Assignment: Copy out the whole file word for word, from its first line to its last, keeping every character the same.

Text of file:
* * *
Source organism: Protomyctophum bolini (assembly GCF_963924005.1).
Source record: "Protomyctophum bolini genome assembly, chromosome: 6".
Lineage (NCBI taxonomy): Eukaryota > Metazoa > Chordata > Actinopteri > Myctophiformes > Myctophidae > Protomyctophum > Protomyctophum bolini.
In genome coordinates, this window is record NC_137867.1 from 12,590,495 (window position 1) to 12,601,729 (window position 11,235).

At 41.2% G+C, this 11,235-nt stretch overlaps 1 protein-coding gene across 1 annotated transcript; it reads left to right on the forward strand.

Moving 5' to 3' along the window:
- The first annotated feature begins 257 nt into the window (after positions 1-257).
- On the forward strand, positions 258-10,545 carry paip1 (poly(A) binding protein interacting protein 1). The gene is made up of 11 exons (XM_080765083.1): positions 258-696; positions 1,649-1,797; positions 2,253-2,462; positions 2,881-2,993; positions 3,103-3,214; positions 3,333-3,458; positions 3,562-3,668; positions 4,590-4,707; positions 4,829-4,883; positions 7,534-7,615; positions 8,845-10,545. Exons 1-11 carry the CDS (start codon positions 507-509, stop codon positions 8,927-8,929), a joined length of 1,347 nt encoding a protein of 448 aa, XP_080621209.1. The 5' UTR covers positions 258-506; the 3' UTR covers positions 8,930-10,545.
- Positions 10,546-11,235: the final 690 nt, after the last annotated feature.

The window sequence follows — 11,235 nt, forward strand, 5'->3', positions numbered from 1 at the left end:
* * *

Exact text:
Source organism: Protomyctophum bolini (assembly GCF_963924005.1).
Source record: "Protomyctophum bolini genome assembly, chromosome: 6".
Lineage (NCBI taxonomy): Eukaryota > Metazoa > Chordata > Actinopteri > Myctophiformes > Myctophidae > Protomyctophum > Protomyctophum bolini.
In genome coordinates, this window is record NC_137867.1 from 12,590,495 (window position 1) to 12,601,729 (window position 11,235).

At 41.2% G+C, this 11,235-nt stretch overlaps 1 protein-coding gene across 1 annotated transcript; it reads left to right on the forward strand.

Moving 5' to 3' along the window:
- The first annotated feature begins 257 nt into the window (after positions 1-257).
- On the forward strand, positions 258-10,545 carry paip1 (poly(A) binding protein interacting protein 1). The gene is made up of 11 exons (XM_080765083.1): positions 258-696; positions 1,649-1,797; positions 2,253-2,462; positions 2,881-2,993; positions 3,103-3,214; positions 3,333-3,458; positions 3,562-3,668; positions 4,590-4,707; positions 4,829-4,883; positions 7,534-7,615; positions 8,845-10,545. Exons 1-11 carry the CDS (start codon positions 507-509, stop codon positions 8,927-8,929), a joined length of 1,347 nt encoding a protein of 448 aa, XP_080621209.1. The 5' UTR covers positions 258-506; the 3' UTR covers positions 8,930-10,545.
- Positions 10,546-11,235: the final 690 nt, after the last annotated feature.

The window sequence follows — 11,235 nt, forward strand, 5'->3', positions numbered from 1 at the left end: